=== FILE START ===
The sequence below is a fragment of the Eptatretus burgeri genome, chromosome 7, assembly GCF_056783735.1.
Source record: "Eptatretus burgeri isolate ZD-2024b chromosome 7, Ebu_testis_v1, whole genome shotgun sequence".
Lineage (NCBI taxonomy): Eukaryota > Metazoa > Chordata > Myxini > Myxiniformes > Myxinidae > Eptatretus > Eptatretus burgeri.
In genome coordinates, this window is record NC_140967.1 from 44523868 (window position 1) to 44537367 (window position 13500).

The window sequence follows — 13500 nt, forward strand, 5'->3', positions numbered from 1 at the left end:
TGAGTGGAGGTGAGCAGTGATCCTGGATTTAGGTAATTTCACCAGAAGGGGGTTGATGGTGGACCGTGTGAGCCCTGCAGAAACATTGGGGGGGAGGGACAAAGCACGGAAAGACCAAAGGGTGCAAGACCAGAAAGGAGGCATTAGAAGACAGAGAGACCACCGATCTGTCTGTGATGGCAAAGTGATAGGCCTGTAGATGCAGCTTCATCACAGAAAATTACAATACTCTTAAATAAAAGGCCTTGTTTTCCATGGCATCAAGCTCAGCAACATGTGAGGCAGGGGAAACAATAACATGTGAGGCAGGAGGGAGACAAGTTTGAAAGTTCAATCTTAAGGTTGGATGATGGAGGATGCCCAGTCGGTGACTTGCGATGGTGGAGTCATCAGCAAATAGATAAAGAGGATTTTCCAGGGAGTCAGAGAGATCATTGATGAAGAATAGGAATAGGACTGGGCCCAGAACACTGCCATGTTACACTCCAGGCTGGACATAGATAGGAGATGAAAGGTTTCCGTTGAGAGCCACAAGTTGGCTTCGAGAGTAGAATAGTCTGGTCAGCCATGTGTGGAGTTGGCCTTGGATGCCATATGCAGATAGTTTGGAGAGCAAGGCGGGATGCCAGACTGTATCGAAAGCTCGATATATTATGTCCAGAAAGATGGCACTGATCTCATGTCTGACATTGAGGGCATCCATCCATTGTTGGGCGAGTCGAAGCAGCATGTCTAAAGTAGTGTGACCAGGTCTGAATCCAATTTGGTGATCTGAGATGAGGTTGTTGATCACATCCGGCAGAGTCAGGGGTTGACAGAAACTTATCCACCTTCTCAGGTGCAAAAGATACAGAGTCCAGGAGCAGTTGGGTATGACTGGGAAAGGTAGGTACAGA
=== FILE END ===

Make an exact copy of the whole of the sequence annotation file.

The sequence below is a fragment of the Eptatretus burgeri genome, chromosome 7, assembly GCF_056783735.1.
Source record: "Eptatretus burgeri isolate ZD-2024b chromosome 7, Ebu_testis_v1, whole genome shotgun sequence".
Lineage (NCBI taxonomy): Eukaryota > Metazoa > Chordata > Myxini > Myxiniformes > Myxinidae > Eptatretus > Eptatretus burgeri.
In genome coordinates, this window is record NC_140967.1 from 44523868 (window position 1) to 44537367 (window position 13500).

The window sequence follows — 13500 nt, forward strand, 5'->3', positions numbered from 1 at the left end:
TGAGTGGAGGTGAGCAGTGATCCTGGATTTAGGTAATTTCACCAGAAGGGGGTTGATGGTGGACCGTGTGAGCCCTGCAGAAACATTGGGGGGGAGGGACAAAGCACGGAAAGACCAAAGGGTGCAAGACCAGAAAGGAGGCATTAGAAGACAGAGAGACCACCGATCTGTCTGTGATGGCAAAGTGATAGGCCTGTAGATGCAGCTTCATCACAGAAAATTACAATACTCTTAAATAAAAGGCCTTGTTTTCCATGGCATCAAGCTCAGCAACATGTGAGGCAGGGGAAACAATAACATGTGAGGCAGGAGGGAGACAAGTTTGAAAGTTCAATCTTAAGGTTGGATGATGGAGGATGCCCAGTCGGTGACTTGCGATGGTGGAGTCATCAGCAAATAGATAAAGAGGATTTTCCAGGGAGTCAGAGAGATCATTGATGAAGAATAGGAATAGGACTGGGCCCAGAACACTGCCATGTTACACTCCAGGCTGGACATAGATAGGAGATGAAAGGTTTCCGTTGAGAGCCACAAGTTGGCTTCGAGAGTAGAATAGTCTGGTCAGCCATGTGTGGAGTTGGCCTTGGATGCCATATGCAGATAGTTTGGAGAGCAAGGCGGGATGCCAGACTGTATCGAAAGCTCGATATATTATGTCCAGAAAGATGGCACTGATCTCATGTCTGACATTGAGGGCATCCATCCATTGTTGGGCGAGTCGAAGCAGCATGTCTAAAGTAGTGTGACCAGGTCTGAATCCAATTTGGTGATCTGAGATGAGGTTGTTGATCACATCCGGCAGAGTCAGGGGTTGACAGAAACTTATCCACCTTCTCAGGTGCAAAAGATACAGAGTCCAGGAGCAGTTGGGTATGACTGGGAAAGGTAGGTACAGA